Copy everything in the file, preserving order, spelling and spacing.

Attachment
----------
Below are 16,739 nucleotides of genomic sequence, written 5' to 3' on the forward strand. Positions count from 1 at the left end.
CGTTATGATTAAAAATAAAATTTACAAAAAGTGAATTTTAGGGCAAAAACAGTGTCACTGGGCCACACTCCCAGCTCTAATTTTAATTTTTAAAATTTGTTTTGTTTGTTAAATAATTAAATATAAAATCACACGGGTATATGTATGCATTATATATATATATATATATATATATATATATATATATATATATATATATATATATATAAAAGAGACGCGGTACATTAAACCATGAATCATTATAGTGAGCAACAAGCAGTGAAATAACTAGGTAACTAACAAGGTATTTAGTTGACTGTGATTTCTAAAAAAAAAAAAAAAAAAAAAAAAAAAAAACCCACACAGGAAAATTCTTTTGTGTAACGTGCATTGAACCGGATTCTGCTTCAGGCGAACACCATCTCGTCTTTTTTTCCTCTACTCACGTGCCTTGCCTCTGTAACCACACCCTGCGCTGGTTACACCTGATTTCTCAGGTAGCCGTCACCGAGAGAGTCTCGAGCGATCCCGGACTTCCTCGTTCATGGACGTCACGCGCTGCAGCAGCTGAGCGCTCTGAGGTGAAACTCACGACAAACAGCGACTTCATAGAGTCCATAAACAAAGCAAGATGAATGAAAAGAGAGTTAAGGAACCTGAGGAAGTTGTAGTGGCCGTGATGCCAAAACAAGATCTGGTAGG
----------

Below are 16,739 nucleotides of genomic sequence, written 5' to 3' on the forward strand. Positions count from 1 at the left end.
CGTTATGATTAAAAATAAAATTTACAAAAAGTGAATTTTAGGGCAAAAACAGTGTCACTGGGCCACACTCCCAGCTCTAATTTTAATTTTTAAAATTTGTTTTGTTTGTTAAATAATTAAATATAAAATCACACGGGTATATGTATGCATTATATATATATATATATATATATATATATATATATATATATATATATATATATATATAAAAGAGACGCGGTACATTAAACCATGAATCATTATAGTGAGCAACAAGCAGTGAAATAACTAGGTAACTAACAAGGTATTTAGTTGACTGTGATTTCTAAAAAAAAAAAAAAAAAAAAAAAAAAAAAACCCACACAGGAAAATTCTTTTGTGTAACGTGCATTGAACCGGATTCTGCTTCAGGCGAACACCATCTCGTCTTTTTTTCCTCTACTCACGTGCCTTGCCTCTGTAACCACACCCTGCGCTGGTTACACCTGATTTCTCAGGTAGCCGTCACCGAGAGAGTCTCGAGCGATCCCGGACTTCCTCGTTCATGGACGTCACGCGCTGCAGCAGCTGAGCGCTCTGAGGTGAAACTCACGACAAACAGCGACTTCATAGAGTCCATAAACAAAGCAAGATGAATGAAAAGAGAGTTAAGGAACCTGAGGAAGTTGTAGTGGCCGTGATGCCAAAACAAGATCTGGTAGG